A Biography of Cancer: Part 2
Updated: Jul 25, 2020
'The Emperor of All Maladies: A biography of Cancer' is a thought-provoking book.
I chose to read the book to understand what cancer is all about in a bid to make me a better nurse, and a little bit to scare myself into committing to a healthy lifestyle.
If you have not read the first part of the review, check it out here.
In this last part, I ponder on some facts that I found worrisome and/or interesting.
Cancer is Deep in our Biology
For growth of a living thing to happen, cell division and multiplication must happen. Cancer occurs when certain cells multiply nonstop. Therefore, the same processes that we need to grow, regenerate and heal are the same processes that sustain cancer
This also poses a challenge in treatment because cancer management interferes with the normal body processes. Hence the extreme side effects of chemotherapy, radiotherapy and other treatment regimen. There is no such thing as "cured of cancer."
However, this does not mean cancer is a death sentence. Some patients have had remissions for years especially when it is diagnosed early.
Human Beings are Resilient
From the beginning of the book there are several doctors, surgeons, scientists and just ordinary individuals who devoted their lives to the war against cancer. Many lost their reputation. Dozens more lost their lives.
Marie and Pierre Curie were a couple that resigned themselves to finding sources of X-rays. They contributed to understanding the properties of X-rays that are applied to date and discovered Radium, an element which enabled higher doses of radiotherapy. In a sardonic twist of events, Marie Curie died of Leukemia in 1934 from excessive exposure to radioactivity.
In the 1950s, Min Chiu Li, a Korean born chemo-therapist, became obsessed with choriocarcinoma, a rare cancer of the placenta. After treatment with chemo, his patients were "cured". However, he kept giving them additional doses of chemotherapy, a move which did not sit well with his peers. He was even fired from the National Cancer Institute. Did this stop his work? No. Today, one of the fundamental principles of oncology is that "cancer needs to be systemically treated long after every visible sign of it has vanished"
There are several other examples of such religious devotion to the cause. Sydney Farber to Leukemia. Peter Kaplan to Hodgkin's Lymphoma. Brian Druker to Chronic Myelogenous Leukemia. Alfred Knudson to Retinoblatoma. Mary Lasker to the social front of the war, just to mention a few. Not forgetting the thousand of patients who were willing to be test subjects and enduring untold suffering for it.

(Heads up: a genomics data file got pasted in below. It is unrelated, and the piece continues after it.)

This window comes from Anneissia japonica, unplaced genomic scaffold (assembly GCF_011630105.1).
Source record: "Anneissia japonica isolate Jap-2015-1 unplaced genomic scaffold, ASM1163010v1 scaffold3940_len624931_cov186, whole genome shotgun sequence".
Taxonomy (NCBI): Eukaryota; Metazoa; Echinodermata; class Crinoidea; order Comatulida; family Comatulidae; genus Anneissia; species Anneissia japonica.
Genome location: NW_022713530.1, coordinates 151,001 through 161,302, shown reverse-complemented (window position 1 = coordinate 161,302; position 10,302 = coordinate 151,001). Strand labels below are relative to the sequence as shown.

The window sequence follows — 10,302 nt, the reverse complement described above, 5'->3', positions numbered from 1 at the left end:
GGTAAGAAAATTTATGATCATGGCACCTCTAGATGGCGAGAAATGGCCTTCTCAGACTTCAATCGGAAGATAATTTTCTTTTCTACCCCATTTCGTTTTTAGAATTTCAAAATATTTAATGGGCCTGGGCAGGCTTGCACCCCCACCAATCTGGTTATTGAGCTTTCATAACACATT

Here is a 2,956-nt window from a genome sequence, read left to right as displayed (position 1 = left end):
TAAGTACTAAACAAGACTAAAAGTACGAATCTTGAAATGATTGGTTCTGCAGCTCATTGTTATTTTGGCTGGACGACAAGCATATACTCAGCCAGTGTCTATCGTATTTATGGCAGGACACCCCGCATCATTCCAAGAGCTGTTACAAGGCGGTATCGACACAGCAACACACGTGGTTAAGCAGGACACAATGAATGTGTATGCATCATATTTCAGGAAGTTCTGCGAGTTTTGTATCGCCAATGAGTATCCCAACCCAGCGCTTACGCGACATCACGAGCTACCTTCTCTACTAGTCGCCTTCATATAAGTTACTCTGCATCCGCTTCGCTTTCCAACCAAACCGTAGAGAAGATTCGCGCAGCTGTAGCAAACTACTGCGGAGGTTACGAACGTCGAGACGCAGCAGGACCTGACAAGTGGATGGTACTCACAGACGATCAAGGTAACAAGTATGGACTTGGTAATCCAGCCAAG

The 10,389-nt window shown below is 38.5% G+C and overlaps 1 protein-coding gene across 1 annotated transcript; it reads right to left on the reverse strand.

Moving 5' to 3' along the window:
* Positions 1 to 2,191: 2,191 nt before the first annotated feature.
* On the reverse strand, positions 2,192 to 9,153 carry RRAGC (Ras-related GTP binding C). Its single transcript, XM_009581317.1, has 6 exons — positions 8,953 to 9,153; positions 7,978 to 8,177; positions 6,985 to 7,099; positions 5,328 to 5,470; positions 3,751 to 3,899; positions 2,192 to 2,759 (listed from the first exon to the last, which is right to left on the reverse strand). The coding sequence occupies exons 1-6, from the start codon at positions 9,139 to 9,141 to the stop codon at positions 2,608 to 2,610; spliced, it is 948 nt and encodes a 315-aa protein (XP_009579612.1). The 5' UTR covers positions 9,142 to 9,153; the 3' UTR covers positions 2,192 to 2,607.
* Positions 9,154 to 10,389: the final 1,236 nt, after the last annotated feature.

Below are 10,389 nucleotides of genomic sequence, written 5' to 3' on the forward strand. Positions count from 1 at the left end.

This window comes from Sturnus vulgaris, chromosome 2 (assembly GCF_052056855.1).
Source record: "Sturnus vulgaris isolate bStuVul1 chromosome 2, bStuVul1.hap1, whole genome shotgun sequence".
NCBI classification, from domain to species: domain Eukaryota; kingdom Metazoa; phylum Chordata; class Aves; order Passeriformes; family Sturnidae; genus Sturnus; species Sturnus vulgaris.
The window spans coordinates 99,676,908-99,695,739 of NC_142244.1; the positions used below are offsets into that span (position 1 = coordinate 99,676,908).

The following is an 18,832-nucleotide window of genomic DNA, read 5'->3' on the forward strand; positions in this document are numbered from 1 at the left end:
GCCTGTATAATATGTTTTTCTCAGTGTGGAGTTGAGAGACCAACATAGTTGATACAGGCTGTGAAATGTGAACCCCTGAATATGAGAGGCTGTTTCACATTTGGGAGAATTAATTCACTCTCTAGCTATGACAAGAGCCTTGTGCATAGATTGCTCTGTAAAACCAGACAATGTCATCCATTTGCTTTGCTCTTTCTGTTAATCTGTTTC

If this is not an illustration of human resilience, I don't know what is.
Smoke and Mirrors
"If cancer is the quintessential product of modernity, then so, too, is its principal preventable cause: tobacco."
In the modern world, people are always ready and willing to sue companies for manufacturing and distributing products that can cause even the slightest harm to their health; whether intentionally or accidentally. This has seen product recall taking commonplace.
The link between tobacco and lung cancer has long been well established. How then is tobacco still a fast moving item on our shelves? According to WHO (2015) over 1.1 billion people smoke tobacco. How can we be fighting cancer vehemently yet consuming one of the most pronounced carcinogens? Isn't it just smoke and mirrors?
Cancer and Africa
Cancer is especially a dreaded disease in Africa. For the obvious reason that it is fatal and also because the cost of treatment is exorbitant coupled with the fact there are limited facilities offering the said treatment.
In Kenya, the lower classes are forced to wait for government offered treatment with queues lasting several months, more or less a death sentence. For the bourgeoisie, fund drives for treatment aka 'Medical Appeal' are not unusual in mainstream and social media, the promised land for therapy usually India.
That there is little mention of Africa in the fight against cancer is not a shock. What is shocking, embarrassing and saddening is that the only time Africa is mentioned in the book, it involved a con story. It is the 90s, the enemy is breast cancer and the man in line of fire is Werner Bezwoda. The place, Witwatersrand, Johannesburg, South Africa.
Bezwoda had been experimenting with mega-dose chemotherapy and transplant. He believed that he had overcome the "dose-limiting barrier", a claim that saw him instantly rise to fame. In 1999 in the annual cancer meeting, he presented phenomenal results to an excited audience. 60% of his study subjects over the course of eight and a half years were still alive.
"He rose to the podium confidently, feigning irritation that his name had been mispronounced during the introduction, and flashed his opening slide."
The beginning of the end for him was in that very conference where presentations from three other similar trials in different areas all had negative result. By February 2000, the heat had become too much. Werner Bezwoda admitted to falsifying result in a letter to his colleagues. His justification was he wanted "to make the trial more accessible to American researchers."
Hopeless or Hopeful?
After all is said and done, I ask myself only but three questions.
Am I better nurse for reading the book? Yes.
Have I scared myself into committing to a healthy lifestyle? Yes to baby steps.
Am I hopeless or hopeful? Both. Hopeless because after all these years, there is no cure for cancer. Hopeful because human beings are resilient.